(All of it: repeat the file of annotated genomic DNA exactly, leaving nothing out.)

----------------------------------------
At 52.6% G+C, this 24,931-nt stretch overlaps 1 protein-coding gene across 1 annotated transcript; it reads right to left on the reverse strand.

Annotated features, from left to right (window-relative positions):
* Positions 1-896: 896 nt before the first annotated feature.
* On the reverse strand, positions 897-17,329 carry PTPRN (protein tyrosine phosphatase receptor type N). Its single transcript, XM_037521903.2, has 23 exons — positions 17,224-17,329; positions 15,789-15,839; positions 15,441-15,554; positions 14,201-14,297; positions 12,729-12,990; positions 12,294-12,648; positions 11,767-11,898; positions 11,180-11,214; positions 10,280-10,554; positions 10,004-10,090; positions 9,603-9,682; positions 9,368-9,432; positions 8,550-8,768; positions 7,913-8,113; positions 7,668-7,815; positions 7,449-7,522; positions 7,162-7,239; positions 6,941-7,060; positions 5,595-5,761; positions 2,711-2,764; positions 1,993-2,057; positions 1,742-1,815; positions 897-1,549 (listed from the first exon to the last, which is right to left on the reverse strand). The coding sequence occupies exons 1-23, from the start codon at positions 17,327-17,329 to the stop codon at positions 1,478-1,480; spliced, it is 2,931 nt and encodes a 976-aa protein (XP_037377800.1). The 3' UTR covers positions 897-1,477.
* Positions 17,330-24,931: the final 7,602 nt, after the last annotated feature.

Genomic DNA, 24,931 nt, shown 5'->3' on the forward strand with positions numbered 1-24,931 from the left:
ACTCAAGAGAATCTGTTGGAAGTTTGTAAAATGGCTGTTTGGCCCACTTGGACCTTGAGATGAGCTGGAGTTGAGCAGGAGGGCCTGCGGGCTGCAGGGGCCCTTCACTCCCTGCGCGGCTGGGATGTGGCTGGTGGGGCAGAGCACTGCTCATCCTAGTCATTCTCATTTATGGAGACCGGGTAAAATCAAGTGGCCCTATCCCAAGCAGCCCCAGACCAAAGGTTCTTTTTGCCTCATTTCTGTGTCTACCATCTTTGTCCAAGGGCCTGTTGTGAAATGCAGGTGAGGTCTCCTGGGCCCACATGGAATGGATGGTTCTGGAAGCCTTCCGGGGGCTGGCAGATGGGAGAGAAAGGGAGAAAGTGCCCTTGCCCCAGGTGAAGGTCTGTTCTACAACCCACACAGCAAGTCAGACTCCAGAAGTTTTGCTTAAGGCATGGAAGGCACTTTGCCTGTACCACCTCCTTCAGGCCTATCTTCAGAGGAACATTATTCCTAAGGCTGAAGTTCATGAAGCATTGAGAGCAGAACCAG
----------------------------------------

At 52.6% G+C, this 24,931-nt stretch overlaps 1 protein-coding gene across 1 annotated transcript; it reads right to left on the reverse strand.

Annotated features, from left to right (window-relative positions):
* Positions 1-896: 896 nt before the first annotated feature.
* On the reverse strand, positions 897-17,329 carry PTPRN (protein tyrosine phosphatase receptor type N). Its single transcript, XM_037521903.2, has 23 exons — positions 17,224-17,329; positions 15,789-15,839; positions 15,441-15,554; positions 14,201-14,297; positions 12,729-12,990; positions 12,294-12,648; positions 11,767-11,898; positions 11,180-11,214; positions 10,280-10,554; positions 10,004-10,090; positions 9,603-9,682; positions 9,368-9,432; positions 8,550-8,768; positions 7,913-8,113; positions 7,668-7,815; positions 7,449-7,522; positions 7,162-7,239; positions 6,941-7,060; positions 5,595-5,761; positions 2,711-2,764; positions 1,993-2,057; positions 1,742-1,815; positions 897-1,549 (listed from the first exon to the last, which is right to left on the reverse strand). The coding sequence occupies exons 1-23, from the start codon at positions 17,327-17,329 to the stop codon at positions 1,478-1,480; spliced, it is 2,931 nt and encodes a 976-aa protein (XP_037377800.1). The 3' UTR covers positions 897-1,477.
* Positions 17,330-24,931: the final 7,602 nt, after the last annotated feature.

Genomic DNA, 24,931 nt, shown 5'->3' on the forward strand with positions numbered 1-24,931 from the left:
ACTCAAGAGAATCTGTTGGAAGTTTGTAAAATGGCTGTTTGGCCCACTTGGACCTTGAGATGAGCTGGAGTTGAGCAGGAGGGCCTGCGGGCTGCAGGGGCCCTTCACTCCCTGCGCGGCTGGGATGTGGCTGGTGGGGCAGAGCACTGCTCATCCTAGTCATTCTCATTTATGGAGACCGGGTAAAATCAAGTGGCCCTATCCCAAGCAGCCCCAGACCAAAGGTTCTTTTTGCCTCATTTCTGTGTCTACCATCTTTGTCCAAGGGCCTGTTGTGAAATGCAGGTGAGGTCTCCTGGGCCCACATGGAATGGATGGTTCTGGAAGCCTTCCGGGGGCTGGCAGATGGGAGAGAAAGGGAGAAAGTGCCCTTGCCCCAGGTGAAGGTCTGTTCTACAACCCACACAGCAAGTCAGACTCCAGAAGTTTTGCTTAAGGCATGGAAGGCACTTTGCCTGTACCACCTCCTTCAGGCCTATCTTCAGAGGAACATTATTCCTAAGGCTGAAGTTCATGAAGCATTGAGAGCAGAACCAG